The 2026 deadline to register historical paths in England is set to be abolished, meaning riders no longer have to rush to save thousands of unrecorded routes.

Changes to the law introduced by the Countryside and Rights of Way Act 2000 meant that many historic routes used by riders would have been lost on 1 January, 2026 if they weren’t either formally recorded on the legal record of rights of way, the Definitive Map and Statement, or the subject of an application to record them.

The British Horse Society (BHS) has welcomed the government announcement (16th February) of a repeal. The society and their team of volunteers have been working to save these routes.

“This is fantastic news for our equestrian community who already have very little off-road access available to them, meaning they have no choice but to travel on the road,” said Mark Weston, Director of Access at the BHS. “We were delighted to see the Welsh government abolish their cut-off date last year for Wales, and this is brilliant news that England will now be following in the same way.”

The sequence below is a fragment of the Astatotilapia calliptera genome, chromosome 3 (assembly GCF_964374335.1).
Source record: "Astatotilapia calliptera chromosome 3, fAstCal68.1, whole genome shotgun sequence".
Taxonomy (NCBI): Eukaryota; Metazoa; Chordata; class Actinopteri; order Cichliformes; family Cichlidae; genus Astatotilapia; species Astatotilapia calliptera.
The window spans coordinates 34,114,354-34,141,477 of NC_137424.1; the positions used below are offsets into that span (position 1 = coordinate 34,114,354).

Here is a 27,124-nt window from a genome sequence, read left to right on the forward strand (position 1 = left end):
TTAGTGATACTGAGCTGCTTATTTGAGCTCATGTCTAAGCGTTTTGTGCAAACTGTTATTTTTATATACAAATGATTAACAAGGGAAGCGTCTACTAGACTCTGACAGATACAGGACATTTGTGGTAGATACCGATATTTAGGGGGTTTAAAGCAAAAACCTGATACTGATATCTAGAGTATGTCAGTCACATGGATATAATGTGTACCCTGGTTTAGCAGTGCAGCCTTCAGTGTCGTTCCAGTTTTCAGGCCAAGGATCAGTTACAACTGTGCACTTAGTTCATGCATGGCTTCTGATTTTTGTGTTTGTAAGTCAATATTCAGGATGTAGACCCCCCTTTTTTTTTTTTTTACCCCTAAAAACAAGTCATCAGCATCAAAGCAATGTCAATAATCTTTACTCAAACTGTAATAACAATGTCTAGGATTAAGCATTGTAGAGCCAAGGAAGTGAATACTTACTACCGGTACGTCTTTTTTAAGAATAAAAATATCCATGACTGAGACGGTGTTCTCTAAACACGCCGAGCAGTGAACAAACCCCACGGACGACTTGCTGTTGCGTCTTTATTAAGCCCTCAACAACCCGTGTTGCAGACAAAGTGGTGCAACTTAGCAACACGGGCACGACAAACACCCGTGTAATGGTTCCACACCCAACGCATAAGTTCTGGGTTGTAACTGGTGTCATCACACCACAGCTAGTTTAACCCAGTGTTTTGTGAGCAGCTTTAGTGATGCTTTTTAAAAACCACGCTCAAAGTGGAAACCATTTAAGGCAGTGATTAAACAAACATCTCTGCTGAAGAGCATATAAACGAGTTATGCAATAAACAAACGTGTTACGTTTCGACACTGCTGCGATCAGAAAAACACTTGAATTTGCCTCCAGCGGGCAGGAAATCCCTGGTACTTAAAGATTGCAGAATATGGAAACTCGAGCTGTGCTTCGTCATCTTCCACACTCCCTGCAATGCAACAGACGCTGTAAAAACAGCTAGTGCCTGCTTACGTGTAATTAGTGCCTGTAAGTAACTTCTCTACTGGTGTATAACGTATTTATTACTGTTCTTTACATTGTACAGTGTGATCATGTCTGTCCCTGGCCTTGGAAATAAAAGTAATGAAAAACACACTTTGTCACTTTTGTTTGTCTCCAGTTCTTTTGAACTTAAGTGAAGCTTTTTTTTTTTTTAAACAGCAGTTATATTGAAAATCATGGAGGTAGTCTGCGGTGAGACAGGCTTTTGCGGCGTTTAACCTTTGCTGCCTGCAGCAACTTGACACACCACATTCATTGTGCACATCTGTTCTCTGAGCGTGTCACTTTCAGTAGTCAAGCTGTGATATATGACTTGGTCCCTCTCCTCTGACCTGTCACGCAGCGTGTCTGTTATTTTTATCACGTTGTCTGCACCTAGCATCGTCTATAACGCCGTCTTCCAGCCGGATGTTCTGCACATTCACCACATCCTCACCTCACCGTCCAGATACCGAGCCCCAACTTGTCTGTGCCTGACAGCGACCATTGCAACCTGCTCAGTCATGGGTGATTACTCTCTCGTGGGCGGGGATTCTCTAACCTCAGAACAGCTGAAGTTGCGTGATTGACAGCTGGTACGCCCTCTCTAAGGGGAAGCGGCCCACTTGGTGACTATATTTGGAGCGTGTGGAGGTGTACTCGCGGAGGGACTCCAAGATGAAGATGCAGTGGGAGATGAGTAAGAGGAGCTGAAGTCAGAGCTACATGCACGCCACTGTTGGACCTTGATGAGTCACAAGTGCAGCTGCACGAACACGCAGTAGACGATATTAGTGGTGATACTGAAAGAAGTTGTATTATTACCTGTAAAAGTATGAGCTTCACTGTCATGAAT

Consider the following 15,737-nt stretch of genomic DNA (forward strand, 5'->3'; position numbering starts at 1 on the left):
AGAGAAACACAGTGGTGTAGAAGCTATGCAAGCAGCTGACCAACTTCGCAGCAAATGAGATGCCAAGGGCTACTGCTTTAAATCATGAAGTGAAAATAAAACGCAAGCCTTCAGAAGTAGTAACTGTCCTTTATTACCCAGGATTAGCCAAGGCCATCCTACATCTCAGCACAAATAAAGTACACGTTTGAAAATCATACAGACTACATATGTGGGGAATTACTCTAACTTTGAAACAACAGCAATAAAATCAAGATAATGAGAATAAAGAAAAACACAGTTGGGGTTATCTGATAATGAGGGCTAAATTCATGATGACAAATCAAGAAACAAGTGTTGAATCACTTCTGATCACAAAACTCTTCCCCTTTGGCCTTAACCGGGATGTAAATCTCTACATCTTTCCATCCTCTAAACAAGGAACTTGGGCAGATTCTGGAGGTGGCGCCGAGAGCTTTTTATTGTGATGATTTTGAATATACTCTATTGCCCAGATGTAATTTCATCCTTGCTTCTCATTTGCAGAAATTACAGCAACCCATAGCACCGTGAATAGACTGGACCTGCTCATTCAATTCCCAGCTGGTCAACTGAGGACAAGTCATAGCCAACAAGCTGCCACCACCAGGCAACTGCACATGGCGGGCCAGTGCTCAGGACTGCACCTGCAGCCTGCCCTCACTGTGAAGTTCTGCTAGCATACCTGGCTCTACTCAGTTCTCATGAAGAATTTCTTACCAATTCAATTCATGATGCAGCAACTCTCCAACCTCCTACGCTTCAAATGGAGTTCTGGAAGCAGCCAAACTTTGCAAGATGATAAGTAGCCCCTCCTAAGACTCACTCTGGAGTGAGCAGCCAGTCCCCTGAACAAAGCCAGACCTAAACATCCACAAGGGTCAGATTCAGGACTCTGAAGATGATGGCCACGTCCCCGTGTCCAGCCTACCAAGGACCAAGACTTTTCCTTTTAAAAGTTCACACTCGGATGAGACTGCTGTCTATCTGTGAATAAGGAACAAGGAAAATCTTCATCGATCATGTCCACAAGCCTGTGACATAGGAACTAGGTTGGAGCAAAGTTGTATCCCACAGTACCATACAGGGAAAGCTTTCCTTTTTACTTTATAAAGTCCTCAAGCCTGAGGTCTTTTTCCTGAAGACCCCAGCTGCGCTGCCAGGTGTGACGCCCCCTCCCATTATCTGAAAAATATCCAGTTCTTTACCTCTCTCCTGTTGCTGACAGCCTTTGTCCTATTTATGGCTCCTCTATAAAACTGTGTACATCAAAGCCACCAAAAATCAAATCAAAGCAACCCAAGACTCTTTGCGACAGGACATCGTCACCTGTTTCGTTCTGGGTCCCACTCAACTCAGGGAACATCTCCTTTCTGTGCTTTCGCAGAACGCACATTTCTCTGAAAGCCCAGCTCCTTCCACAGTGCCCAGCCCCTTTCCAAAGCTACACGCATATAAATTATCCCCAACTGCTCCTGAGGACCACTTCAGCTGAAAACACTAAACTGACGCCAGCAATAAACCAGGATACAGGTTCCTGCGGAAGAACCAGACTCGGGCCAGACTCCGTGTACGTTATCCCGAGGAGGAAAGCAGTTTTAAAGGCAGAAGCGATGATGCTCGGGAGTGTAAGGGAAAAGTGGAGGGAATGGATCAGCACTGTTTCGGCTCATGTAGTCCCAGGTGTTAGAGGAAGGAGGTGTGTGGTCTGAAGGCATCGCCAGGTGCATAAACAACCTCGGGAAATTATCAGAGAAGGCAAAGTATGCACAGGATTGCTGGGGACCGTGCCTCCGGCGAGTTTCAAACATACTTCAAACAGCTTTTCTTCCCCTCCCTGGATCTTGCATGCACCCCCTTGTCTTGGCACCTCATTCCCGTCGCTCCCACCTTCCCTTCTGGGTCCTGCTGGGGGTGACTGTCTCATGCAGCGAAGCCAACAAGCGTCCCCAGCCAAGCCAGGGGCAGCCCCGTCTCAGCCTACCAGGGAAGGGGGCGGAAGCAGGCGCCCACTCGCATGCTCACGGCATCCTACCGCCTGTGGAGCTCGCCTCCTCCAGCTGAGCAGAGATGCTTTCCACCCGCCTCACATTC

With financial assistance from Sport England, the Society created the ‘2026 campaign’ to train, advise and support BHS volunteers with the necessary research skills and resources to enable them to submit their DMMO (Definitive Map Modification Order (DMMO) applications to local authorities across England.

“The campaign has been a great success for the Society with over 2,100 DMMO applications having already been submitted to over 50 local authorities,” said a BHS spokesman. “The society now looks forward to continuing this much needed work so that these historical routes are recorded to ensure more safe off-road routes are available to equestrians.”

For more information about the BHS 2026 campaign visit

Find out what’s inside the latest issue of Your Horse

Get the latest issue

Check out our latest subscription offer